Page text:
Here is a very interesting discovery: the original image here was not from a RAW file. It was from a 3-frame HDR created in-camera with the 5D MIII. And guess what? I did not clip the leaf in any of the 3 original frames from which the HDR JPEG was created. That is one negative of the 5D III’ HDR feature–the final image is cropped a bit from the original framing….

  • B is better and I agree on everything. Backlit sunflowers rock!

  • avatar Arthur Morris/BIRDS AS ART

    To all those below who liked the specular highlights or commented on them. I like the circular ones far better than the rectangular ones. The problem with removing the long skinny ones only is that they each overlap a circular one. It could have been done. If I had to choose one I would probably go with A over B by the slimmest of margins as the specular highlight add to the backlit effect (more than they detract from the overall image). IMMO :). artie

  • avatar Arthur Morris/BIRDS AS ART

    Thanks Crappy Patti :). You too. Did you enter the Gatorland contest?

  • avatar David Policansky

    Hi, Artie, and thanks. I prefer image B as well, but a couple of questions. First, do I understand correctly that you in effect clipped the leaf in Photoshop, allowing its shortened tip to clear the frame? Second, if you had noticed the leaf when taking the photo, would the problem have been solved by your taking one step backward? (Aiming the camera a bit to the left wouldn’t have worked because then you’d have lost good stuff from the right side of the image.) It’s a wonderful image in any case.

    • avatar Arthur Morris/BIRDS AS ART

      I clipped it in the field and shortened it in PS to clear the frame. In the field, all that I needed to go was pay attention and point the lens 1/4 inch to the left or 1/4 step back…

  • I prefer B also, the highlights in A are kind of distracting. While you working your Photoshop magic I’m surprised you didn’t repair the holes in the petals on the top of the sunflower.

  • This image really shows your rule of crop don’t clip (or maybe you say it differently, can’t remember). The added canvas to restore that bit of leaf tip makes a big difference to me. In fact, if this image were to be framed (where the mat has to overlap the image a bit) you would probably need even more canvas on the left. My choice is image B without the distracting highlights. But, like some other folks mention, I’d like to see a version C with only circular highlights showing, not the long ones. I am fond of circular highlights if they seem to work. Somehow the right leaf clip doesn’t bother meโ€”not sure why. But probably taking out the grass blades would be good.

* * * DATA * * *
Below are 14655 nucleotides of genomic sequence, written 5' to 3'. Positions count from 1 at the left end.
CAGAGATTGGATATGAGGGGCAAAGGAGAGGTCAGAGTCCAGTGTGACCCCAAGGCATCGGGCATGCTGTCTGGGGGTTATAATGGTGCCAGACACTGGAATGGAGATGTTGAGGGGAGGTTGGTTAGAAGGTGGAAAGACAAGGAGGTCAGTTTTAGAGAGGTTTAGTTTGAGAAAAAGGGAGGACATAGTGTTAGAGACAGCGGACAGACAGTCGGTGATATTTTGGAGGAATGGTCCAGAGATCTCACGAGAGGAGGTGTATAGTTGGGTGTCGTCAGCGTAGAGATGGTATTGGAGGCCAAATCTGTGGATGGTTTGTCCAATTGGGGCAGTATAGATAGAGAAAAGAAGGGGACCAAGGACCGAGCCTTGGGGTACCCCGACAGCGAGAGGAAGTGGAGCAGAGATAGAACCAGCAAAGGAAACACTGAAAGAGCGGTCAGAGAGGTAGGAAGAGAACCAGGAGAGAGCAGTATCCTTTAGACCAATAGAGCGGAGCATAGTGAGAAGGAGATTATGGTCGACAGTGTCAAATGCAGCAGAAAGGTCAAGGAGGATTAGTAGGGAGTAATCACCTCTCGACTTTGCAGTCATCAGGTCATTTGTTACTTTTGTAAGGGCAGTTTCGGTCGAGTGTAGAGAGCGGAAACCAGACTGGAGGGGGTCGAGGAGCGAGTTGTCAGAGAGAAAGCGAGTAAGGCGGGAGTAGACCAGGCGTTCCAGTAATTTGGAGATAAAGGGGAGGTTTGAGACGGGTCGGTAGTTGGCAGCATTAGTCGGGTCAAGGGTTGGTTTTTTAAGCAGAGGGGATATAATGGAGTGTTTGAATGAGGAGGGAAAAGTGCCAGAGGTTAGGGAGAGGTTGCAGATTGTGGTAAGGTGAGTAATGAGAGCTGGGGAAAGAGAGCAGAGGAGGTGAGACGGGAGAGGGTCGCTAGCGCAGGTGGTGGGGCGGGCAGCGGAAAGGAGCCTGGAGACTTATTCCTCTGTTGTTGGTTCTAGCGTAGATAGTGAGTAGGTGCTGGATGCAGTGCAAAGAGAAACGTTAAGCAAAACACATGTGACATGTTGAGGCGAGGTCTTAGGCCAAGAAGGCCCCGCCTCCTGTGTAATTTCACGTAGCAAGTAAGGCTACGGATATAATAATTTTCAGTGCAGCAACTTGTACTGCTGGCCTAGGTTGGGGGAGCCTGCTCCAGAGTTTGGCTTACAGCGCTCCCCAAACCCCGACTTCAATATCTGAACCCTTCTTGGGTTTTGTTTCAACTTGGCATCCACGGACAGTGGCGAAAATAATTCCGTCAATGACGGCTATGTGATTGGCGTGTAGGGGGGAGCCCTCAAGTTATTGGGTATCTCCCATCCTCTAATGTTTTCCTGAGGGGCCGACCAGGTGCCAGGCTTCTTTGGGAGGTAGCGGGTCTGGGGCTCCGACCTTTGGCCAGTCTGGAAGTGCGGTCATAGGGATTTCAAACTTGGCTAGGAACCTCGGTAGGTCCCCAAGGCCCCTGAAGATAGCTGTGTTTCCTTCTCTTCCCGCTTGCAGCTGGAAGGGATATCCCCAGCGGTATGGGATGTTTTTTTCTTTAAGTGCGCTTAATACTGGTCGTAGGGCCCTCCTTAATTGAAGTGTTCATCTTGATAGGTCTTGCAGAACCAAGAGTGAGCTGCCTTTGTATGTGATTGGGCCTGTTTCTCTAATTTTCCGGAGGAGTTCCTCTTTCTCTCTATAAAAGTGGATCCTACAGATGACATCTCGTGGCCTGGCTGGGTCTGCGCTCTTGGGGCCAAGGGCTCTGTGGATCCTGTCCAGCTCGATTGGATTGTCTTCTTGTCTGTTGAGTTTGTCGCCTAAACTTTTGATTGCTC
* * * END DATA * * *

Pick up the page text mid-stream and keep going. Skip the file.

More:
• Would prefer B. Believe the specular highlights are distracting. Really like the detail of the shadowed center of the flower.

  • avatar Ron

    I’ll vote for B also.

  • avatar Steve Rentmeesters

    I prefer Image B. But I might prefer Image C were you continued your edge patrol to the leaf on the right touching the bottom center of the frame. I would also replace the leaves in the bottom left corner with blurred out sun flower in the back. Oh the slippery slope. Have fun as always.

    • avatar Steve Rentmeesters

      Oh and nix the two blades of grass while your at it!

      • avatar Arthur Morris/BIRDS AS ART

        Again, I am trying to stay away from the sterile look here. It’s the single leaf that I carelessly clipped the tip off that drove me nuts. I am fine with the others as the are “cut, not clipped.”

  • avatar Sallyanne

    Regarding the specular highlights, I think the picture would look better with only the long ones and the ones behind the flower removed. To me, the circular ones add more beauty and interest to the image. I do like the new leaf-tip placement. Thanks for getting me thinking!

  • avatar Jim Crabb

    I vote for “B”. The highlights in “A” are distracting. To me it looks like somebody spilt water on the finished product.

  • avatar Dane Johnson

    Hi Artie! I prefer image B. The specular highlights tend to keep drawing my eye away from the sunflower. However, I would go one step farther. The leaves below the repaired leaf in the lower left corner tend to pull my eye away from the sunflower now. And as Andrea mentioned above, I would also consider removing the small blades of grass or leaves from the lower right leaf of the sunflower. Overall Image B is a great image, love the backlight and background.

  • avatar Andrea Boyle

    Give me a choice and I can debate it for days…! I’ve gone back and forth and opt for B. My eye is still drawn to the highlighted stem hairs, but adding more of the white lens flare back as a “between A & B” doesn’t seem to be a good option because the lens flares are so far away from the subject. So, given the 2, I’d say B. (How about those 2 little blades of grass under the lower leaf, though? I’m trying to determine what they add…)

    I love what you did to the leaf tip on the edge! What a great save!

  • What a difference a centimeter makes.

  • avatar Doug Zoern

    I think the best image is somewhere between A and B but as presented I like A better.

    In B I can make out 3 edges of stamped areas in the lower right corner but these could be touched up. I find the background too flat, it seems lifeless. It could be a picture sitting behind a flower in a vase. Also, without the highlights the brightest part of the image is right next to the darkest area which makes it harder to look around the image.

    In A I don’t like all the circular highlights but I think the longer highlights add dimension and life to the background. I also think the highlights balance the brightness of the backlit petals. It seems easier to look at the entire image then move to the petals and then focus in on the center of the flower.

    • avatar Arthur Morris/BIRDS AS ART

      You ask a lot :). The lrc looks OK from here but I do not have a great eye for fine detail.

  • avatar Patty Corapi

    I like image B. The highlights are white and coming forward in the frame and way too much competition for the subject. Your eyes are constantly going to the white areas.

    Have a wonderful day